Examples of such “utopian views” are peace agreements such as the Iran accord, and the notion of “unilateral withdrawals”. In other words, Netanyahu is a “deep thinker” because, in the name of “prudence”, he shuts down all consideration of diplomatic compromise. For Illouz that also makes him one of the world’s leading “realists”.

In truth, Illouz’s assessment of his prime minister’s mind is itself a product of the same narrow, static worldview shared by neo-conservatives and Likudniks alike.

For instance, according to Illouz, Netanyahu’s refusal to withdraw from the occupied Palestinian territories is stark realism motivated by a desire to “stop history from taking a wrong turn” – as it did in 1938.

The comparison of the Palestinian desire for an independent state in the occupied territories and the Munich agreement of 1938 is so patently inane that I won’t waste words on it.

However, Israel’s absorption of the territories can be judged as the very opposite of realism – it is a utopian (actually dystopian) scheme that is in the process of doing untold damage to both Jews and Palestinians while isolating Israel from the rest of the world.

There is a contradiction between profundity of thought and the ideologically determined worldview. To be in a position to achieve the former, one must, at the very least, eschew the dogmatic aspects of the latter. Neither Netanyahu nor Dan Illouz are capable of doing this.

Analysing Illouz’s presentation is not hard. His mistaken take on “deep thinking”, the lessons of history, the notions of realism and utopianism are quite obvious. This being the case, one might ask why the editors at the Jerusalem Post thought it proper to print such balderdash? Perhaps because they too see the world in the same one-dimensional fashion.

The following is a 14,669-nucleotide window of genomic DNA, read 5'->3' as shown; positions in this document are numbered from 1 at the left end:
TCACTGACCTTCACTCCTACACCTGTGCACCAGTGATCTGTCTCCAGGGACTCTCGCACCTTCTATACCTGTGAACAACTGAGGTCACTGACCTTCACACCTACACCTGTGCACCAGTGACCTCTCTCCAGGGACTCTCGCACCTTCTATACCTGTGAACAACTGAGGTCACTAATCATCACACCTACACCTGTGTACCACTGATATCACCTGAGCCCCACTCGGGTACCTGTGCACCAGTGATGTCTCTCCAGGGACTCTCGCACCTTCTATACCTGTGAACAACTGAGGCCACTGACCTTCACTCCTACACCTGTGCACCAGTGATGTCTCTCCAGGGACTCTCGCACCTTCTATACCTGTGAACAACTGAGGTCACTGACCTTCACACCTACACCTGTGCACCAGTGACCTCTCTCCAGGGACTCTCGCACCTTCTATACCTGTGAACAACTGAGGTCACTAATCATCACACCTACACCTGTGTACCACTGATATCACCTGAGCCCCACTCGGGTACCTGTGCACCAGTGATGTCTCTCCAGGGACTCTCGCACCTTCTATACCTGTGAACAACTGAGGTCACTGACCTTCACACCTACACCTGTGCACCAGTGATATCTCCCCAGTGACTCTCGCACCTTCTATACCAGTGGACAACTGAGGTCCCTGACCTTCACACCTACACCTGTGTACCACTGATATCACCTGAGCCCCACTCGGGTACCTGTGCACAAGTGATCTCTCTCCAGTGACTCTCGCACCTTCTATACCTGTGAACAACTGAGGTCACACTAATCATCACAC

If we are to believe the reports coming out of Israel, the Jewish majority there is undergoing an unchecked withdrawal into itself. The “us against the world” attitude that has always characterised some of the world’s Jewry has now taken command in Israel. And, except for a small portion of the population that has managed to break free of this warped worldview (and as a consequence is being labelled as traitors), the mass of Israeli Jews are following their Pied Piper leaders into dangerous isolation.

This state of detachment has led to a series of policy decisions that are anything but realistic.

The continuing expansion of illegal settlements and destruction of Palestinian houses, the resulting ethnic cleansing, the utter barbarism of Israeli policy toward Gaza, and the labelling as terrorist behaviour of all reactions against these policies, mark an official, and internally popular, worldview that is increasing detached from reality. Dan Illouz’s piece in the Jerusalem Post is a clumsy effort to rationalise this way of thinking and seeing.

For a nation (and also individuals) in this state of mind, positive change can only come from the outside. The resulting pressure is never pleasant and sometimes may become severe. However, in cases where the behaviour of the offending state is criminal and often barbaric, change, be it easy or hard, must ultimately come. And, in fact, the Israelis and their supporters are in the process of learning the price of following the dictates of “Netanyahu’s mind”.

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Lawrence Davidson is professor of history at West Chester University in West Chester, PA.